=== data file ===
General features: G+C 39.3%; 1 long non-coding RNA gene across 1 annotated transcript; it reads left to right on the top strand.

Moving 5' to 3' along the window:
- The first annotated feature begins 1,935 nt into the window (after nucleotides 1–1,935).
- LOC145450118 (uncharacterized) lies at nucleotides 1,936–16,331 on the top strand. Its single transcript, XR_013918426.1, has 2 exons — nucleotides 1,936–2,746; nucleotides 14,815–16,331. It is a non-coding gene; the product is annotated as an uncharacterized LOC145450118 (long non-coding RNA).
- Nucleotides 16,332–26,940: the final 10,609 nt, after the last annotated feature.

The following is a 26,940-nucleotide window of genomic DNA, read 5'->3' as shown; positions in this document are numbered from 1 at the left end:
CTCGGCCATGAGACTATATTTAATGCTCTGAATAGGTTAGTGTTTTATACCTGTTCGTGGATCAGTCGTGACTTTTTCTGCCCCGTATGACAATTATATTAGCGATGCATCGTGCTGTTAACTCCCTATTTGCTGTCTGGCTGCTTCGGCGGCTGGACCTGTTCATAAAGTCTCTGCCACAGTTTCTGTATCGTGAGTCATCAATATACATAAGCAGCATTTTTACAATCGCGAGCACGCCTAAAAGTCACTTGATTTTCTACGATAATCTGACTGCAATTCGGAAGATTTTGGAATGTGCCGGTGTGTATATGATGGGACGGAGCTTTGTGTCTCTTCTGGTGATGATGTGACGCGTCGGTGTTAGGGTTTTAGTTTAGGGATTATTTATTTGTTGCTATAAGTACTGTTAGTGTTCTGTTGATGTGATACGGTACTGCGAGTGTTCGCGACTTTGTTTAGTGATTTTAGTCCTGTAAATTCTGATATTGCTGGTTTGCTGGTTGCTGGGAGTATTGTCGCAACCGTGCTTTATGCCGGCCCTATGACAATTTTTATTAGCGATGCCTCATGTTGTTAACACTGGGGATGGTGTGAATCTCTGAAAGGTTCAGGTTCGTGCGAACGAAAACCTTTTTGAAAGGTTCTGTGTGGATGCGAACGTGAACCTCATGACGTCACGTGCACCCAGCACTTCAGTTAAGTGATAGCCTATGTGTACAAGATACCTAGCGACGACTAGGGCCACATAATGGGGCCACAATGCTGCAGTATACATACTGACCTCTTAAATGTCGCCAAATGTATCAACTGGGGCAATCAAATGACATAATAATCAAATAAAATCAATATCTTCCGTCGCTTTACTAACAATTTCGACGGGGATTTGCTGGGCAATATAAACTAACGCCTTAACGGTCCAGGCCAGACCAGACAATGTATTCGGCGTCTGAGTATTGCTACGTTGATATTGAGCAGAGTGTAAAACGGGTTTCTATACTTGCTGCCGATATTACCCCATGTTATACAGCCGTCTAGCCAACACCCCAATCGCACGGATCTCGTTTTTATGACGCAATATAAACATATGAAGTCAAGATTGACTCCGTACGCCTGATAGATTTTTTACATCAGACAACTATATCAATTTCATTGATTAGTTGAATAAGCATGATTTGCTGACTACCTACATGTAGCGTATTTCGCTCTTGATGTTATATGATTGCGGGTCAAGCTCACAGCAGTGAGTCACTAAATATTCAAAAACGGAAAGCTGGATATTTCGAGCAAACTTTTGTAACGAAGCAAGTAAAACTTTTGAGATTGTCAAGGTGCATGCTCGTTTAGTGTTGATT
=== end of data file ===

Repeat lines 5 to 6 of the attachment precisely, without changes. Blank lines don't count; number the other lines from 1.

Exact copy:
- Nucleotides 16,332–26,940: the final 10,609 nt, after the last annotated feature.

The following is a 26,940-nucleotide window of genomic DNA, read 5'->3' as shown; positions in this document are numbered from 1 at the left end: